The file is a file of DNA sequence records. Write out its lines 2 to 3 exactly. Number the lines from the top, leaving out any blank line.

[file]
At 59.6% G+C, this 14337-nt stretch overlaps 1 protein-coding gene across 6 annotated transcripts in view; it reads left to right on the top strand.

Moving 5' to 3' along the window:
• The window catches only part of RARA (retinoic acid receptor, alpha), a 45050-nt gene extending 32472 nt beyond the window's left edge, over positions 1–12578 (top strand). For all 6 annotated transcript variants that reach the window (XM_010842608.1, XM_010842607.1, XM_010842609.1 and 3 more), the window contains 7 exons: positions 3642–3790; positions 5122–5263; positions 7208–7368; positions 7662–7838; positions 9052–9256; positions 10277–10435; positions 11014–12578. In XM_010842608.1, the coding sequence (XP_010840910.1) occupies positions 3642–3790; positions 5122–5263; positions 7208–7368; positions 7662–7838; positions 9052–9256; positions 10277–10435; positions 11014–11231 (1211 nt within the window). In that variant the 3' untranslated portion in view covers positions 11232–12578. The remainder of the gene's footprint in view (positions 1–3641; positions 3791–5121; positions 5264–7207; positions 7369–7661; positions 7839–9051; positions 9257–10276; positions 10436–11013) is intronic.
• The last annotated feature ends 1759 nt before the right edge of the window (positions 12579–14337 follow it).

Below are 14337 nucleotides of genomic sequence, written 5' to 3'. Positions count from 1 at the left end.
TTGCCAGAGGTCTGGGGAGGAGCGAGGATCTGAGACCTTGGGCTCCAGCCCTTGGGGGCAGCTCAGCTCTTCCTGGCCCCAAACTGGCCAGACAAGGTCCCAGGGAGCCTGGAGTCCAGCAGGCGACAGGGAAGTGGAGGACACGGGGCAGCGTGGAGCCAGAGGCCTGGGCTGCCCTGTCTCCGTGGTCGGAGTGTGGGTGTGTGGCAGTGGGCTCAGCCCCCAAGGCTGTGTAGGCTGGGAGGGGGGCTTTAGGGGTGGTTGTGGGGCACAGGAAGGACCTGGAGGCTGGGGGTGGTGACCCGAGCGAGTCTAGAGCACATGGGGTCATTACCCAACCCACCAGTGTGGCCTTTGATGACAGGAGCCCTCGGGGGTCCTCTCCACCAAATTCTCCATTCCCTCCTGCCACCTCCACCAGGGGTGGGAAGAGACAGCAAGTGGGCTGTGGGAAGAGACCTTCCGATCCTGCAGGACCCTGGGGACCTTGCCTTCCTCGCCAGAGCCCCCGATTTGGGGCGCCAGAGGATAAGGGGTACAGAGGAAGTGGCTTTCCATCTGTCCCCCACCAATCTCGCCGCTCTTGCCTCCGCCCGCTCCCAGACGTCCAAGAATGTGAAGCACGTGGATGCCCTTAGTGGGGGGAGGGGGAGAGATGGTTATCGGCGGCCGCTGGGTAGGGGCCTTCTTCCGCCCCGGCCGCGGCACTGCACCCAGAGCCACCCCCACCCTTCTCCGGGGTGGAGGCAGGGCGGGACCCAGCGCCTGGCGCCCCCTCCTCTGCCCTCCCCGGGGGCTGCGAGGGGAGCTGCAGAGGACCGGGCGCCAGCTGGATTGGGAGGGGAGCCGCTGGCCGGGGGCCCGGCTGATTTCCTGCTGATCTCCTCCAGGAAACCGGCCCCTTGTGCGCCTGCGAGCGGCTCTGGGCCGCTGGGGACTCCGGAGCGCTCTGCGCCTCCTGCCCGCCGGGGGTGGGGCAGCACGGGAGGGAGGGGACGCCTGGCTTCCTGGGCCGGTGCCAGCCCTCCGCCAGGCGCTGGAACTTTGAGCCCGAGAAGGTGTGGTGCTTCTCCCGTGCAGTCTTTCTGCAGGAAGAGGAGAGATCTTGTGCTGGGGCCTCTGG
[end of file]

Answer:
Moving 5' to 3' along the window:
• The window catches only part of RARA (retinoic acid receptor, alpha), a 45050-nt gene extending 32472 nt beyond the window's left edge, over positions 1–12578 (top strand). For all 6 annotated transcript variants that reach the window (XM_010842608.1, XM_010842607.1, XM_010842609.1 and 3 more), the window contains 7 exons: positions 3642–3790; positions 5122–5263; positions 7208–7368; positions 7662–7838; positions 9052–9256; positions 10277–10435; positions 11014–12578. In XM_010842608.1, the coding sequence (XP_010840910.1) occupies positions 3642–3790; positions 5122–5263; positions 7208–7368; positions 7662–7838; positions 9052–9256; positions 10277–10435; positions 11014–11231 (1211 nt within the window). In that variant the 3' untranslated portion in view covers positions 11232–12578. The remainder of the gene's footprint in view (positions 1–3641; positions 3791–5121; positions 5264–7207; positions 7369–7661; positions 7839–9051; positions 9257–10276; positions 10436–11013) is intronic.